VASA group gets goopy
Goop of 7 spread it on thick
Saturday, Aug 09, 2014 06:00 am
Artwork by Peter Gegolick, Samantha Williams-Chapelsky, Rick Rogers, Connie Lynn Osgood, Linda Blezard, Randall Talbot, Carla Beerens, Lisa Liusz, Julie Kaldenhoven and Garrett Plummer
Opening reception tomorrow evening from 6 to 9 p.m. during the August ArtWalk
Artists will be in attendance.
Exhibit runs until Wednesday, August 27
25 Sir Winston Churchill Avenue
Call 780-460-5990 or visit www.vasa.ca for more information.
Making visual art can require a diversity of inspirations to get those creative juices flowing. Many painters, especially Canadian painters, often refer to the Group of Seven and others who are associated with it like Tom Thomson and Emily Carr.
At the Visual Arts Studio Association, the “Goop of 7” has established itself by picking up their brushes and spreading the paint on nice and thick. Together, they have “a common interest in poured, dripped, flowed, splattered, melted, splashed, smeared and molded media,” states the VASA website, giving the description for their new exhibit, which just opened yesterday.
This is the group’s inaugural show at the gallery and it’s meant to be the same kind of tour de force demonstration of unique materials and methods that first gave the Group of Seven its place in history.
“We’re all using fairly innovative, loose, goopy styles of mostly acrylic media, mixed media,” explained Miles Constable.
“Mixed” is a pretty modest term for the variety of media that are employed in some of the members’ works. For instance, he continued, Garrett Plummer mixed some crushed up baby teeth in the paint of one piece, a small example of some of that artist’s offbeat ingredients for his abstracts.
“Well, my one painting … has what I like to call treasures in pretty much every glob of paint that's on it,” said Edmonton-based Plummer.
He listed off a recipe of what he calls “treasures” including sharks’ teeth, antique diamonds, diamond dust, 23k gold leaf, citrine, amethyst, crushed mirrors, wasps’ nest, four leaf clovers, crushed scorpion, metal dust, raw pigments, garnets, crushed selenite crystals, shredded paper money, glass beads, glow dust/glass, crushed turquoise, sparkles, puffer fish spikes, brass shavings, copper nuggets, tiny plastic people, glitter, shotgun shell pellets, coloured sand, silver/copper leaf, Chinese porcelain, broken records, rare/discontinued paint, various dried flowers, and ostrich quill …
“Just to name a few,” he said.
It’s not just about making his work unique, he continued. The artist thinks of it as a kind of value-added approach to improving the worth of each piece.
“To be honest, I always try to think of what people would think looks ‘like art’, it kind of sounds weird to say even ... so when I think about the kind of people that maybe would buy an expensive painting, they might want it to be made out of expensive things. That’s why I paint with diamonds and gold and crystals and thick paint. The thicker the paint, the more unique and luxurious it becomes. It adds another dimension.”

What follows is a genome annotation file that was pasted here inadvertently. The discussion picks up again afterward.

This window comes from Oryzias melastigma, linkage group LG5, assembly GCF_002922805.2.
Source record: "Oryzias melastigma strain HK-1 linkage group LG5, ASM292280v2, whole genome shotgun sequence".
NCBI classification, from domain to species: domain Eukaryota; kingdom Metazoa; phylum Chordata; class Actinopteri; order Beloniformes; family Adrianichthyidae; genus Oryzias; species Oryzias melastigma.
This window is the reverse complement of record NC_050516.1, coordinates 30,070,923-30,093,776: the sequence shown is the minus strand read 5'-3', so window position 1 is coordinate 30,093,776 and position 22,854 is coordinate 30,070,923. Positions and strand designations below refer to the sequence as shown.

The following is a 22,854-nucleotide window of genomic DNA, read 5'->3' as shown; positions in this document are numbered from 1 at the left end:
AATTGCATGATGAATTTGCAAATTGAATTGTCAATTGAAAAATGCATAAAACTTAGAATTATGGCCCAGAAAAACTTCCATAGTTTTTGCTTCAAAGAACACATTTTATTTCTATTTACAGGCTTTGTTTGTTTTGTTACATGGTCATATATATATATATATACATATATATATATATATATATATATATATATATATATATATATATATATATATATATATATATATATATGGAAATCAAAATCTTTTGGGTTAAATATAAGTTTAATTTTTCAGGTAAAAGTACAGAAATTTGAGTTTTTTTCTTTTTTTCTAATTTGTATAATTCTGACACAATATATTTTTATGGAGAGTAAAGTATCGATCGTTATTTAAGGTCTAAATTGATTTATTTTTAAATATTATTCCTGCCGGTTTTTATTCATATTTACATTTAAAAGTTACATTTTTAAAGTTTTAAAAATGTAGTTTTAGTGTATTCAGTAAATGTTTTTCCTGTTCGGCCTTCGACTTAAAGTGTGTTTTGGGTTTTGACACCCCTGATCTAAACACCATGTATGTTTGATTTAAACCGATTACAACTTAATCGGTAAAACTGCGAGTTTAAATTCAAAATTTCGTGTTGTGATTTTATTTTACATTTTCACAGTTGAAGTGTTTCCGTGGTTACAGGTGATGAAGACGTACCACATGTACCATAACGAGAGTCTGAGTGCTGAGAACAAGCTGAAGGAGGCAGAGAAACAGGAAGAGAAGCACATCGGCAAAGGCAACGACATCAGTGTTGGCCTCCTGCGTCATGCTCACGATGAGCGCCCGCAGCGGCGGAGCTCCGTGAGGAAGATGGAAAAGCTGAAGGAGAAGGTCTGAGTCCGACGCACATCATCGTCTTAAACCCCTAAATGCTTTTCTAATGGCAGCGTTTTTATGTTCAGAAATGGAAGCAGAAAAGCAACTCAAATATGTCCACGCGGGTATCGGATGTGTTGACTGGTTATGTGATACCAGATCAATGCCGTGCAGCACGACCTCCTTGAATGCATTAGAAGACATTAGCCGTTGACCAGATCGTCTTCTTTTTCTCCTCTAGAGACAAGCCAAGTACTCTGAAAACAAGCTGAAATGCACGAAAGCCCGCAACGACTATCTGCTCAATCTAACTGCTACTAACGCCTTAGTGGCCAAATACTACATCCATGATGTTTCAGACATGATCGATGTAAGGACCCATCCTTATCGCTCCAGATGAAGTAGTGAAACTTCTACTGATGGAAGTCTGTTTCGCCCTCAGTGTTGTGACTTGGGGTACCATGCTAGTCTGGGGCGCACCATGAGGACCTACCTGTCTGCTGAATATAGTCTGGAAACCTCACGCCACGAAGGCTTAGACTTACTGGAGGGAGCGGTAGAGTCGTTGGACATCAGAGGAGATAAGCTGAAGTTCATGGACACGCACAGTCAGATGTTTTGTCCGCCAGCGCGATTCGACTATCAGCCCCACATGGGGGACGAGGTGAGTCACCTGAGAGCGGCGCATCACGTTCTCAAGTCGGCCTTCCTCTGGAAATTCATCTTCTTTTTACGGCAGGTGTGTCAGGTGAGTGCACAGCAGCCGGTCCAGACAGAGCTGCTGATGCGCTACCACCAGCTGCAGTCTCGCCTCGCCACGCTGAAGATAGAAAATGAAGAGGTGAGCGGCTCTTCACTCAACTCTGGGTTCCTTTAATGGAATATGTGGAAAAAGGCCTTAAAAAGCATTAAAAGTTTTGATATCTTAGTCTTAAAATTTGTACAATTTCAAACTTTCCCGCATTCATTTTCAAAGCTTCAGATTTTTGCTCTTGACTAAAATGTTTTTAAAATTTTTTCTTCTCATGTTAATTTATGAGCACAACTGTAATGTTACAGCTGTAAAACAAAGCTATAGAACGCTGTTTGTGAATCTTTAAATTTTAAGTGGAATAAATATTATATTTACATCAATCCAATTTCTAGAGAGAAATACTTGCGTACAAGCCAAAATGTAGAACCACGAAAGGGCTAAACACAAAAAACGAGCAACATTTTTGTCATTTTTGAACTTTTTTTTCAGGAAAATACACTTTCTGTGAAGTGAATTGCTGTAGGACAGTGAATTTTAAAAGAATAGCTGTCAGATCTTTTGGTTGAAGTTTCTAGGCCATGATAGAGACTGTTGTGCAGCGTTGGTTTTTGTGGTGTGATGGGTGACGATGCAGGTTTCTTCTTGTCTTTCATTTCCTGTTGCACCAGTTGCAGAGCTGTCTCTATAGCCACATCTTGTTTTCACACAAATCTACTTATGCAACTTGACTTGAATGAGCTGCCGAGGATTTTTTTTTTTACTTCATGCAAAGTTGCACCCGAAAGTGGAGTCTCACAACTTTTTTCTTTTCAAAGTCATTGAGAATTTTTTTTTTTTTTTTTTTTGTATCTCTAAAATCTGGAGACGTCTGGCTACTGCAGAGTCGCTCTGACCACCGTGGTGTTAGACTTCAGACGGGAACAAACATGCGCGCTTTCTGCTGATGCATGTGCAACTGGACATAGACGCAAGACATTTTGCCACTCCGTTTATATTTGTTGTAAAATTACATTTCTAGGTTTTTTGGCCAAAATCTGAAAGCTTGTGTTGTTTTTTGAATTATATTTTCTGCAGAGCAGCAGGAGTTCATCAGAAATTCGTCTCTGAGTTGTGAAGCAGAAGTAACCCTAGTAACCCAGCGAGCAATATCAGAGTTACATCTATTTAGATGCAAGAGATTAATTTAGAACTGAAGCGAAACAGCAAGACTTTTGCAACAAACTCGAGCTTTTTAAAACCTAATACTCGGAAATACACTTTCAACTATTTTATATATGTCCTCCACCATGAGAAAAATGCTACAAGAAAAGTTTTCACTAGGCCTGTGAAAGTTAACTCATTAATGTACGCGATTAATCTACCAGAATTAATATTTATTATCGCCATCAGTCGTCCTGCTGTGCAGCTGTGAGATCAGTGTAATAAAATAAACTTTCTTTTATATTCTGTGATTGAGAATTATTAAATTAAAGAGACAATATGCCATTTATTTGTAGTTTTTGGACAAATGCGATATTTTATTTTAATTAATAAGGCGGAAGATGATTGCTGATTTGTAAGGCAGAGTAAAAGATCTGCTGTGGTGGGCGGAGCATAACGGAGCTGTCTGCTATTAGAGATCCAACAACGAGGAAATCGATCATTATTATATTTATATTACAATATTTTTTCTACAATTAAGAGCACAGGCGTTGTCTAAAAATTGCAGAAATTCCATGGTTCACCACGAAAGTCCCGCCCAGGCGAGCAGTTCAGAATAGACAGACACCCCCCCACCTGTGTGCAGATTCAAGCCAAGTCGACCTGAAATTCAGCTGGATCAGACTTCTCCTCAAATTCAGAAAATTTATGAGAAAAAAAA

The Goop group is perfect for him to share his artistic ideals with others. He said that he is thrilled to be creatively involved with 10 others who share the same kind of ethos and aesthetic.
“Paint is so thick and juicy, it deserves to be packed with energy and life! I’ve been working up to this point my entire life. It really frees your spirit when you can throw buckets of paint round.”
Constable said that his own landscapes would be more directly inspired by the natural scenery that was featured in the Group of Seven’s paintings, including Lawren Harris, J.E.H. MacDonald and Tom Thomson too.
As for Peter Gegolick, his artistic tastes originated in typography, logo design and portrait work. He explained that he grew up in the skateboard/snowboard culture, something that brought a heavy influence of graffiti and pop art along with it.
“Once I decided to get serious with my art, my style and interest started to lean towards abstract art, while maintaining a connection to my past. I would see work in VASA by people like Miles Constable, Julie Kaldenhoven, and Rick Rogers, and be immersed in how lively and visually stunning their work was. This was something that I wanted to do,” he said.
“For me, Goop is more of a mentality at this point. It is the embodiment of having fun and experimenting. If my work either excites or inspires someone, I feel I have made something important.”
The thick goopy nature of these works, he continued, offer something that traditionally flat, two-dimensional paintings don’t. It’s about the difference between creating a painted reality and tricking the eye into seeing what isn’t there.
“‘Flat’ paintings will use shadowing and perspective to achieve the illusion of a third dimension. The part that cannot be translated by ‘flat’ paintings is the dynamic nature of ‘goopy’ paintings. When comparing the two, ‘flat’ paintings will generally look the same in every type of light and viewing location, while ‘goopy’ paintings can drastically change. The added third dimension will create shadows and change site lines that simply cannot be achieved on a two dimensional plane.”
People can learn more about the group by visiting goopofseven.wordpress.com.